Fayval Williams | More light on PCJ wind-up
Your editorial ‘Wrong lesson being applied at PCJ?’ (Gleaner, Tuesday, September 17, 2019) positions the decision to wind up the Petroleum Corporation of Jamaica (PCJ) Group within the context of management and policy failures at both PCJ and Petrojam. The Ministry of Science, Energy and Technology wishes to set the record straight.
The Cabinet made an informed decision to change the institutional arrangement for the PCJ, Petrojam Ethanol Limited and Jamaica Aircraft Refuelling Services, in keeping with the 2017 Cabinet-approved rationalisation plan for the reintegration of eligible public bodies into central Government, as well as mergers and closures.
The plan envisages select public bodies to be rationalised, either by way of integration/reintegration into central Government as divisions, departments, etc, within ministries; mergers with other public bodies where synergies of resources and functions have been identified; or closures, where deemed appropriate. It is expected that the rationalisation will:
- Lead to a more efficient, effective and accountable public bodies sector.
- Consolidate and decrease the number of public bodies in operation to reduce bureaucracy and the cost of government.
- Strengthen and focus the governance and oversight arrangements that will lead to improved efficiency and accountability.
Under this ministry, several entities are slated for change, the implementation of which is advanced in some instances. These entities include:
- National Energy Solutions Limited (NESoL) – which will be wound up and some of its functions brought under MSET. This will allow the ministry to develop a comprehensive plan to bring energy solutions to those marginalised communities in need of proper house wiring and street lighting.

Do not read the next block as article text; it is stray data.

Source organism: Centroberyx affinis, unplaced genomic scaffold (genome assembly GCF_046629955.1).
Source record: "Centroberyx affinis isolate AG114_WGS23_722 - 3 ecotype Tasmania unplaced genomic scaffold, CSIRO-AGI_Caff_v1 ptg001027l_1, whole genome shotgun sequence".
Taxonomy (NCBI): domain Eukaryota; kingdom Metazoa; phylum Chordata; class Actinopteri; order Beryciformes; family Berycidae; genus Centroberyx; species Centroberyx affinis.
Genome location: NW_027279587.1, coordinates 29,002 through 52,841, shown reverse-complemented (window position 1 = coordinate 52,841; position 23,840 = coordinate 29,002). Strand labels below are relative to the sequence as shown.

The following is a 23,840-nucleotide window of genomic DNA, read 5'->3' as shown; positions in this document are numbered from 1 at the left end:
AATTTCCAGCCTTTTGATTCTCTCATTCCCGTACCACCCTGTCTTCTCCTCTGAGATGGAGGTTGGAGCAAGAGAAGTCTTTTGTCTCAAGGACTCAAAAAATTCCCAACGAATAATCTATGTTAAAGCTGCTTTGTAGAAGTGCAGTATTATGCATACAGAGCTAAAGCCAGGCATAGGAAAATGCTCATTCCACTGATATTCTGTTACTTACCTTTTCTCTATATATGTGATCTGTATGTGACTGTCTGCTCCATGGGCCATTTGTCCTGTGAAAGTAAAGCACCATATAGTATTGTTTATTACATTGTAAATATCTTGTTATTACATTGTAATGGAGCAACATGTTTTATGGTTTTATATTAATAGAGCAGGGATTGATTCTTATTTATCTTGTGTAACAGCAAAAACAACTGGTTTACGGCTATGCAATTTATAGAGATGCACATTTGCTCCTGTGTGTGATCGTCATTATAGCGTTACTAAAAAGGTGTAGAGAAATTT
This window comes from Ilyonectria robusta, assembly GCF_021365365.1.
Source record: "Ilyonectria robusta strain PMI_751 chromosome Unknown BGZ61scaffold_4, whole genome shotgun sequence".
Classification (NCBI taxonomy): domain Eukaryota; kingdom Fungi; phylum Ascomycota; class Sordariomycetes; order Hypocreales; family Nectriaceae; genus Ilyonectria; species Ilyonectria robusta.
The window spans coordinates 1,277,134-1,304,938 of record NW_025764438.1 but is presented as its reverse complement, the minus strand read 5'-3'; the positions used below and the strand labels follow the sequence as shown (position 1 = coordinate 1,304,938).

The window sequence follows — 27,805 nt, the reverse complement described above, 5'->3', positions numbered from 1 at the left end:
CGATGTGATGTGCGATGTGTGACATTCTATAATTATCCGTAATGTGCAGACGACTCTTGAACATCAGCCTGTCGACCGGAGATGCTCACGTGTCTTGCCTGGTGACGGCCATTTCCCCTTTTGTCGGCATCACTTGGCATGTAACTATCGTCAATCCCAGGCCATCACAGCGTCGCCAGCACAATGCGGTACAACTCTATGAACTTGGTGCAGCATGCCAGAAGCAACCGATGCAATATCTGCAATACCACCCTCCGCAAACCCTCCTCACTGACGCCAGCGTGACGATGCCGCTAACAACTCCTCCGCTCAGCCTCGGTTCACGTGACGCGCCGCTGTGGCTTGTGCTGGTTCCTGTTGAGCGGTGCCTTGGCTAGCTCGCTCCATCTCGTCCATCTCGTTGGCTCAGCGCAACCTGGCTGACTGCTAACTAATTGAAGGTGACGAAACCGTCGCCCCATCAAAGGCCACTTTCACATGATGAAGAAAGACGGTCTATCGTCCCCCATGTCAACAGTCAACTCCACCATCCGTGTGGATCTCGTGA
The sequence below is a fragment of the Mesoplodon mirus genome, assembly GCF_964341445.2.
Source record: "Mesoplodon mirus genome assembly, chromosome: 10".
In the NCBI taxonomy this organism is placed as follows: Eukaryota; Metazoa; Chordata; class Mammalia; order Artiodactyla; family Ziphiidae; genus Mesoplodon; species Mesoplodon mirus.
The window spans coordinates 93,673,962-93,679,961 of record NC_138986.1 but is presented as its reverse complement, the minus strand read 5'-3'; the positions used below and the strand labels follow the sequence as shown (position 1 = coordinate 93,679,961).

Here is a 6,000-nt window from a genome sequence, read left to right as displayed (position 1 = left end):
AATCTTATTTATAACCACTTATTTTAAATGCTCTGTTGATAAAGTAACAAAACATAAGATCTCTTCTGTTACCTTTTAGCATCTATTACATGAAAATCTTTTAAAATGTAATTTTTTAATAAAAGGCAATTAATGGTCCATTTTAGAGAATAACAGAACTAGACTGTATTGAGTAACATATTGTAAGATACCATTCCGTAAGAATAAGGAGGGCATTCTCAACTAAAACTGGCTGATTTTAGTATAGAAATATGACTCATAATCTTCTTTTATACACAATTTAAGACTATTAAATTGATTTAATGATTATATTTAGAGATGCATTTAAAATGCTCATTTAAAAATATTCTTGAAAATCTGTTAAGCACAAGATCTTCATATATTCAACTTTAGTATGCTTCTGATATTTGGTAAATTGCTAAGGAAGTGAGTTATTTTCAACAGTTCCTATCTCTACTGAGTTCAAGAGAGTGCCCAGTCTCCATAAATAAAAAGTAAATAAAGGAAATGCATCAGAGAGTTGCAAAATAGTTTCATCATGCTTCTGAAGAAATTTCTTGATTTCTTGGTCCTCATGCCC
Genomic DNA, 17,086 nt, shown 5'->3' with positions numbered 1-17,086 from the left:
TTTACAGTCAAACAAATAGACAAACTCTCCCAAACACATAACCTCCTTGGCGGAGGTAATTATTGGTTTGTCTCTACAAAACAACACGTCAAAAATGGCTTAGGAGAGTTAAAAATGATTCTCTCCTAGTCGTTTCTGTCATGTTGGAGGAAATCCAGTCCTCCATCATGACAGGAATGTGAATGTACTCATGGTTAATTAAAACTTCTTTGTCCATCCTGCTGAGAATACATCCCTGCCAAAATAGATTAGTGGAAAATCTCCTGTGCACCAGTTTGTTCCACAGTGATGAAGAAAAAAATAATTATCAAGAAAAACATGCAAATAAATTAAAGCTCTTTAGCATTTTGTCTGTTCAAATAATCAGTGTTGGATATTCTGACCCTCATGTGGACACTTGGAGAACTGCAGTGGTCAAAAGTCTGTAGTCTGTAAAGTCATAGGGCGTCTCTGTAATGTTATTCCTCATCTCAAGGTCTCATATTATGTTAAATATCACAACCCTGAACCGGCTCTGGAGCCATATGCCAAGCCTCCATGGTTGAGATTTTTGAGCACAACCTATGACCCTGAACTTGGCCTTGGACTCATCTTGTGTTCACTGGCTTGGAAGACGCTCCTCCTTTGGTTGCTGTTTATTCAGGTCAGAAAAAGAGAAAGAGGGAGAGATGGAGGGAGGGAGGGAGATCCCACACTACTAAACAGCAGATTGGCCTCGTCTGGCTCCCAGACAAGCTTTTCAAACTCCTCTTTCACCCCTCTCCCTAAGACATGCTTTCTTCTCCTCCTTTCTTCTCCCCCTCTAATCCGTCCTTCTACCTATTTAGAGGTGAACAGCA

- The Board of Examiners and the Government Electrical Inspectorate – which will be wound up and a new division, Government Electrical Regulator, created within the ministry in keeping with the Electricity Act 2015. This will allow more electrical inspectors to become available to accelerate the pace with which Jamaicans get electricity.
- The Office of the Chief Information Officer, which will be merged with e-Gov Jamaica Limited, to create a new Information and Communication Technology (ICT) Authority. This entity will accelerate the pace of implementation of the Government’s ICT infrastructure, making the State more efficient and accessible.
As far as the winding up of the PCJ is concerned, public discourse must include an objective assessment of its role in a sector that has changed since the entity was established in the 1970s. Therefore, the article’s point of departure in examining the importance of the PCJ represents a throwback to a time when the country’s capacity to respond to developments on the global energy landscape was undeveloped. The following observations are worth considering:
- The PCJ is largely involved in project management and procurement, especially of third parties to implement energy-efficient solutions;